Tailor-made solutions needed to build resilient health systems in Africa

The Covid-19 pandemic has placed a severe strain on the health system in the world and many healthcare workers have been stretched far beyond their capacity.

For most African countries, balancing a response to the pandemic with the challenges of providing universal health care has highlighted the need for resilient health systems that will address the imperatives of the UN Sustainable Development Goals and prompt novel, custom-made solutions for the continent and its people.

While the collection and analysis of data across the region has enabled some of the continent’s success stories to be showcased, experts agree that the health system challenges faced by the region span over the financial, political and socio-economic spheres and that addressing them will take a multi-faceted and African approach.

Industry leaders suggest that national health budgets which have been increased in response to the pandemic, should not return to pre-pandemic levels but rather be used to build health infrastructure and to prioritise vulnerable groups into the future.

Exhibition Director for the upcoming Africa Health Conference Mr Azzan Mohamed, believes that these increased funds could be used to invest in initiatives that will improve health quality and will better prepare the continent to handle the increase in non-communicable diseases and future pandemics.

“Similarly, investing in training and remuneration of healthcare workers will have a positive impact on a sustainable health system for the region,” he says.

In sub-Saharan Africa there are only 0.2 doctors to every 1,000 people in the population against a global average of 1.6 per every thousand.  Furthermore, the quality healthcare that does exist is not equally distributed across population groups, with rural women usually bearing the brunt of the system’s shortcomings. (Source: www.roche.com/about/priorities/personalised_healthcare/futureproofing-africa.htm)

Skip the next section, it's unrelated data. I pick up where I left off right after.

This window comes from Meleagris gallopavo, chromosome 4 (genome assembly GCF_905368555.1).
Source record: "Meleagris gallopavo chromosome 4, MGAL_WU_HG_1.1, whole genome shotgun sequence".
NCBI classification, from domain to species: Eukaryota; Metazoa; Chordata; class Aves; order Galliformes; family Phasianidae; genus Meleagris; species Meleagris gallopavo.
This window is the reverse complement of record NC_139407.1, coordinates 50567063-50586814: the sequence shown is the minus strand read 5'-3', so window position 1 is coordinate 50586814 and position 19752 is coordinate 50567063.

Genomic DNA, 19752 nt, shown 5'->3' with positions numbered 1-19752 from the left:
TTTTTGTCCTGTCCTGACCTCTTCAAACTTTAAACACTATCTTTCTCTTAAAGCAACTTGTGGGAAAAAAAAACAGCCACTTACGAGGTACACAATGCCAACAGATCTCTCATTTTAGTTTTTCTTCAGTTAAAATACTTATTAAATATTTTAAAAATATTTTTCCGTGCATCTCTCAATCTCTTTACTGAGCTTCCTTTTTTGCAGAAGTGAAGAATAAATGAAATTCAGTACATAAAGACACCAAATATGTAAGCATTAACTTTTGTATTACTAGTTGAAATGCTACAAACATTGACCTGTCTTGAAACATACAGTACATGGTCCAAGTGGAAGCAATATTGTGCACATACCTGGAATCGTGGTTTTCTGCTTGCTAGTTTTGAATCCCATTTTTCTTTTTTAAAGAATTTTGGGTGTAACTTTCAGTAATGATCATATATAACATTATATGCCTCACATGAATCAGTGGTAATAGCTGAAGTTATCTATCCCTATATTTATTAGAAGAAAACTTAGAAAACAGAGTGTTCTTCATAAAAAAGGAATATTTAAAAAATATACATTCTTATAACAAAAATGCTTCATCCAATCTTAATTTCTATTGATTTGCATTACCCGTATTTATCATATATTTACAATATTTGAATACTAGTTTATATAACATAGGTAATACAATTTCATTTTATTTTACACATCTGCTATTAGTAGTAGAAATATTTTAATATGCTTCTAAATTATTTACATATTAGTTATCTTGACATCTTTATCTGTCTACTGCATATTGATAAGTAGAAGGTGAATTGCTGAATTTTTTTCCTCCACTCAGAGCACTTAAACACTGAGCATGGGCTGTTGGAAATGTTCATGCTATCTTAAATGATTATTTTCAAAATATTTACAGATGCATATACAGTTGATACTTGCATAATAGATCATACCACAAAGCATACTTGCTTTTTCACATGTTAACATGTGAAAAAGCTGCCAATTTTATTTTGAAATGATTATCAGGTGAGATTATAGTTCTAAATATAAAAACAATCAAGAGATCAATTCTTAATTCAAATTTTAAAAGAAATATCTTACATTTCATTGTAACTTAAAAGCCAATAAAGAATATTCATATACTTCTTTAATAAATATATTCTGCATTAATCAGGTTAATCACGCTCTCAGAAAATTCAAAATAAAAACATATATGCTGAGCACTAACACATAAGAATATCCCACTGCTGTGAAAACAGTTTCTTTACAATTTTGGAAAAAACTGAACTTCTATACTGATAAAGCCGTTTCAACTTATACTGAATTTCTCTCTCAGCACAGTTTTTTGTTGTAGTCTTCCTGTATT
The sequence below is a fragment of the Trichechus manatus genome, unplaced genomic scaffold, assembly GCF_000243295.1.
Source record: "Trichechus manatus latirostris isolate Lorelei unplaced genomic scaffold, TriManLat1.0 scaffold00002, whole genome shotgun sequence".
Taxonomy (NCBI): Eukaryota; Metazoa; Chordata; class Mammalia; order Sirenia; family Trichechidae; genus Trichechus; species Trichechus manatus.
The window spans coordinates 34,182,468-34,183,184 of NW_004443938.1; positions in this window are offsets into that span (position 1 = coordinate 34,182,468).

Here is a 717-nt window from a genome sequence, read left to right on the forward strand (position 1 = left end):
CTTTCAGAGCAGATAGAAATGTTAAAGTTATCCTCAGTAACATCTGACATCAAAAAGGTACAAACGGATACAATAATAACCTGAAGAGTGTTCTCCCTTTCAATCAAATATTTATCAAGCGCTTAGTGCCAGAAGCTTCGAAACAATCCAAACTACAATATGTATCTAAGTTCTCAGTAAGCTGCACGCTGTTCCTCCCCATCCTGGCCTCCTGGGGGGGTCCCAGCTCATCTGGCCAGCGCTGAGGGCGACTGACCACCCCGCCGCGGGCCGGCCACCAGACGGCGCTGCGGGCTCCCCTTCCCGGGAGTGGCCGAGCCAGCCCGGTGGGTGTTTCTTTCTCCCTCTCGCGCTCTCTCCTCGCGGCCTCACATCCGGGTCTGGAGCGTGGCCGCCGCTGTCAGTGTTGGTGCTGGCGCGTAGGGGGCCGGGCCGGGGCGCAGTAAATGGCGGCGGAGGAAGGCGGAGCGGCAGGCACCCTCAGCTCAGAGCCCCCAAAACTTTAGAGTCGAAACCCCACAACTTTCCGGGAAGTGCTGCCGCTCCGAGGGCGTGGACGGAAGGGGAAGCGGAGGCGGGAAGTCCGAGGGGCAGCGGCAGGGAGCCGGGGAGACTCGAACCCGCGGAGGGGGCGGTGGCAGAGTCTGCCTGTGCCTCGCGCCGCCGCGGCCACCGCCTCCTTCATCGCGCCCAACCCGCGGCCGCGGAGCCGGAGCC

The key to sustainability on the continent is the need for legislative reform to address gender disparity and place greater focus on the health, education, employment and harmful sociocultural practices of women.

Empowering African women to make self-directed positive health choices will result in greater gender equality and women who are able to make an increased contribution to their communities.

Emergent technology and the advent of big data are proving instrumental in the drive towards sustainability and will enable health systems to leapfrog over some of the structural challenges faced by the region.

“We have already seen an up-take of telemedicine brought about by the pandemic. Greater use of remote assistance tools could save time and money while improving access to quality care and specialist treatments and services, especially in remote rural areas.”

Mohamed adds that widespread digitization and mobile penetration could facilitate development of dependable centralised repositories of individual healthcare records and data.

Industry experts agree that regional collaboration is at the heart of innovation and therefore sustainability.  The potential of intra-African collaborations and trade, to boost the stability of the medical supply chain, share resources, and bridge existing coverage gaps has been demonstrated by a collaboration prompted by the Covid-19 pandemic where a regional task force responsible for activities such as infection control, screening, detection and diagnosis of the disease was established.

“This is a good example of how regional collaboration can benefit health systems at a community level, as it provided a regional view of the pandemic and enabled a multi-national initiative to assist in securing PPE, vaccines and testing kits,” says Mohamed.

Sustainability in African healthcare is one of the key themes to be discussed at the Africa Health Conference, scheduled to take place in October this year. The event presents a unique opportunity for healthcare experts and businesses from around the world to gather and discuss the medical and healthcare developments of the continent.

“Reliable data-driven insights will be a key determinant in devising novel approaches to managing the public health challenges faced by the region.  We are now tasked with formulating context-specific sustainability goals, and designing systemic improvements to reinvigorate the sector and build back better after the Covid crisis, hopefully in the process cultivating the resilience to weather any future storms,” says Mohamed.

This year’s conference will be a virtual one, held on a custom-made platform. This means that delegates can participate and gain CPD points valid in several African countries – all from the comfort of their home or office.

Africa Health 2021 will take place online between October 25 and 29, 2021 and attendance is free of charge.